Obituaries: Henry Krystal
Psychiatrist who developed treatments for psychological trauma and coined the term 'survivor guilt'
Henry Krystal, who has died aged 90, was a Holocaust survivor who went on to pioneer treatments for psychological trauma, coining the term "survivor guilt".
As professor of psychiatry at the Michigan State University College of Osteopathic Medicine, he worked with more than 2,000 survivors of Nazi persecution to examine the nature of "concentration camp pathology". He identified a constellation of symptoms, ranging from nervousness, irritability and insomnia to headaches and heart conditions, which often continued for decades after the original trauma.
The challenge for the doctor, Krystal found, lay in persuading these patients that their complaints might have an emotional basis. This inability to identify their own feelings - a state known as "alexithymia"- was a central part of their trauma.
Left untreated, patients often self-medicated with drugs or alcohol.
Krystal's research formed the basis for new therapeutic approaches.
Biofeedback - focusing on sensations such as pulse or breathing - aimed to help alexithymic individuals with basic self-care, as many struggled to recognise their own bodily needs.
A landmark 1968 study of 151 patients, written with William Niederland, described the "all-pervasive guilt" of the victim, with 92pc of those examined expressing "self-reproach for failing to save their relatives". By the early 1970s, the concept of "survivor guilt" had become well-established in the field.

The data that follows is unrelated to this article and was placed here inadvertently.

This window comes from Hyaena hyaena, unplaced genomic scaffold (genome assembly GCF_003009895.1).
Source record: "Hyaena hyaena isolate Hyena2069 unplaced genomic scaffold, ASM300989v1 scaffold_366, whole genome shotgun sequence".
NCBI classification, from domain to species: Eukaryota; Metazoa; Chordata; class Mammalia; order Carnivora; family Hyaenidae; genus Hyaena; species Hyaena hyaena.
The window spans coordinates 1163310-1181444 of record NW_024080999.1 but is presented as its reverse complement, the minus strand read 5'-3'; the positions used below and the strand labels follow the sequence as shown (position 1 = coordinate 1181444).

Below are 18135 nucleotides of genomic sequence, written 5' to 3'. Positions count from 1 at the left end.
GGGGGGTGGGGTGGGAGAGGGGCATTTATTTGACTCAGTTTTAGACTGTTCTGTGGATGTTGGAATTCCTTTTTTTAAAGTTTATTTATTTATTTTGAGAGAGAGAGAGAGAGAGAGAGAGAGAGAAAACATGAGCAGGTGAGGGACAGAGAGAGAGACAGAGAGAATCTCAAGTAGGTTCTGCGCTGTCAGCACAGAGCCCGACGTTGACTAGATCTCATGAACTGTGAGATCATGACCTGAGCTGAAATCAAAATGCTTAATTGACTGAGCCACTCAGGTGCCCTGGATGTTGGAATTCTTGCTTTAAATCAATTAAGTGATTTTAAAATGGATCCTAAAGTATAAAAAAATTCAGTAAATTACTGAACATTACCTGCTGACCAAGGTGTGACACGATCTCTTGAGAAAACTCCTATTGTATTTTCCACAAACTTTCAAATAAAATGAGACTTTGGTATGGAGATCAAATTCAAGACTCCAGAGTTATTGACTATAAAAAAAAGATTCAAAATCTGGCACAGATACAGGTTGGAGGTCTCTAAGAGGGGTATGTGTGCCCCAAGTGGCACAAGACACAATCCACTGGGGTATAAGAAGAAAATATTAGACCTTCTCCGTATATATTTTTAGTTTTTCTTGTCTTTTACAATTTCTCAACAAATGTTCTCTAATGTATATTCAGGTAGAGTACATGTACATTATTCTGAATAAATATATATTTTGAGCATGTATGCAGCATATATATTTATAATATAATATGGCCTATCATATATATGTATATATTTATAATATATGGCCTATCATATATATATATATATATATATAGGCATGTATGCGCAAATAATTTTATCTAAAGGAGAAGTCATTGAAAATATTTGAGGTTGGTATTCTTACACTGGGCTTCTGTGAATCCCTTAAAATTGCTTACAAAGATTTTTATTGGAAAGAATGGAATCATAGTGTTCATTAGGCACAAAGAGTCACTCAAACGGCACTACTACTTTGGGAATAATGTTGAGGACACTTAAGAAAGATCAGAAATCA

Henry Krystal was born Henick Krysztal on April 22 1925 and spent his early life in Sosnowiec, south Poland, near the German border. While his father Herman worked as a bookkeeper, his brother Samuel, seven years his senior, was a physician.
The family had little contact with those outside the Jewish community, and the encounters that Henick recalled were hostile.
In 1938, his paternal grandfather was beaten to death in his own store, and the following year the Nazis invaded Poland. Samuel fled to Ukraine and Herman to Soviet-occupied eastern Poland. Neither were heard from again. Henick, who remained behind with his mother Devorah, would be the only survivor in his immediate family.
On the Jewish holiday of Yom Kippur 1942, Devorah was put on a closed train to the Treblinka death camp. Henick was taken to the labour camp at Starachowice. Having been moved to Auschwitz, he received a tattoo number and became a slave labourer.
Towards the end of the war, he was transferred to Buchenwald and then to Sachsenhausen, until the Germans began to drive the prisoners in retreat before the advancing Allied forces.
As order collapsed, Krystal escaped with a friend, and they bedded down in a forest wearing clothes looted from an abandoned SS truck. They woke to find the Germans surrendering. "I couldn't muster the feeling of joy," Krystal told an interviewer in 1996. "Maybe a day or two before I was liberated, a thought occurred to me, and that is that if I should die, nobody in the world ... would miss me."
The British transferred him to a displaced persons' camp, where Krystal renewed his studies of English. With the war over he moved to the American zone in Frankfurt, attended Goethe University and then emigrated to live with an aunt in Detroit, Michigan. He completed his studies at Wayne University medical school, graduating in 1953. Despite his outwardly successful re-entry into normal life, however, much of this period passed "in a kind of a numb state".
In later years that numbness still descended at times of high emotion, including his own wedding day.
Dr Krystal's published research papers included Trauma and Effects (1978) and Psychotherapy with Alexithymic Patients (1983). He also wrote studies on drug and alcohol addiction, and edited Massive Psychic Trauma (1968).
Henry Krystal, who died on October 8, is survived by his wife, the former Esther Reichstein, and by two sons.